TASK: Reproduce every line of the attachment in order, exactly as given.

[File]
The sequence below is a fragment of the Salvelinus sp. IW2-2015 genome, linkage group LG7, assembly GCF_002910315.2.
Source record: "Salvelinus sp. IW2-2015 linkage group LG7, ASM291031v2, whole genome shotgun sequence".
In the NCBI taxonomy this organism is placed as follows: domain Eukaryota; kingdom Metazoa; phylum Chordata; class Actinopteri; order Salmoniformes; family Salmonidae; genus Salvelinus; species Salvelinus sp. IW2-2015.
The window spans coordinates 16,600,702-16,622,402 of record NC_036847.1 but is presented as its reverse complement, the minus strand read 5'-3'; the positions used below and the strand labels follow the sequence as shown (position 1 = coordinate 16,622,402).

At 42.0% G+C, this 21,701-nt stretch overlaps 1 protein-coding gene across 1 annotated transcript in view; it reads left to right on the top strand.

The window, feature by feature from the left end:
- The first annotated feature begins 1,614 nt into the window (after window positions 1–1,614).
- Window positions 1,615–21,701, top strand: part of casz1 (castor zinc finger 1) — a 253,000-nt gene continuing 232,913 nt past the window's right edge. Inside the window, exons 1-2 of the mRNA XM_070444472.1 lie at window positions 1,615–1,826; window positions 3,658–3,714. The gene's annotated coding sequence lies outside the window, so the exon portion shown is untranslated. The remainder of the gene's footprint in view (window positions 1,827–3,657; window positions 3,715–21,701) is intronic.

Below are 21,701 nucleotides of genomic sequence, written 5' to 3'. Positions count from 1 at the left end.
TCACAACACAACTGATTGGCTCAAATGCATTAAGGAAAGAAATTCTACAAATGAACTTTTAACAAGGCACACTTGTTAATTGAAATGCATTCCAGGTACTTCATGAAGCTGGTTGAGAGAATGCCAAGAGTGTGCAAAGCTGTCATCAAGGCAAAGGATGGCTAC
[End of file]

The sequence below is a fragment of the Salvelinus sp. IW2-2015 genome, linkage group LG7, assembly GCF_002910315.2.
Source record: "Salvelinus sp. IW2-2015 linkage group LG7, ASM291031v2, whole genome shotgun sequence".
In the NCBI taxonomy this organism is placed as follows: domain Eukaryota; kingdom Metazoa; phylum Chordata; class Actinopteri; order Salmoniformes; family Salmonidae; genus Salvelinus; species Salvelinus sp. IW2-2015.
The window spans coordinates 16,600,702-16,622,402 of record NC_036847.1 but is presented as its reverse complement, the minus strand read 5'-3'; the positions used below and the strand labels follow the sequence as shown (position 1 = coordinate 16,622,402).

At 42.0% G+C, this 21,701-nt stretch overlaps 1 protein-coding gene across 1 annotated transcript in view; it reads left to right on the top strand.

The window, feature by feature from the left end:
- The first annotated feature begins 1,614 nt into the window (after window positions 1–1,614).
- Window positions 1,615–21,701, top strand: part of casz1 (castor zinc finger 1) — a 253,000-nt gene continuing 232,913 nt past the window's right edge. Inside the window, exons 1-2 of the mRNA XM_070444472.1 lie at window positions 1,615–1,826; window positions 3,658–3,714. The gene's annotated coding sequence lies outside the window, so the exon portion shown is untranslated. The remainder of the gene's footprint in view (window positions 1,827–3,657; window positions 3,715–21,701) is intronic.

Below are 21,701 nucleotides of genomic sequence, written 5' to 3'. Positions count from 1 at the left end.
TCACAACACAACTGATTGGCTCAAATGCATTAAGGAAAGAAATTCTACAAATGAACTTTTAACAAGGCACACTTGTTAATTGAAATGCATTCCAGGTACTTCATGAAGCTGGTTGAGAGAATGCCAAGAGTGTGCAAAGCTGTCATCAAGGCAAAGGATGGCTAC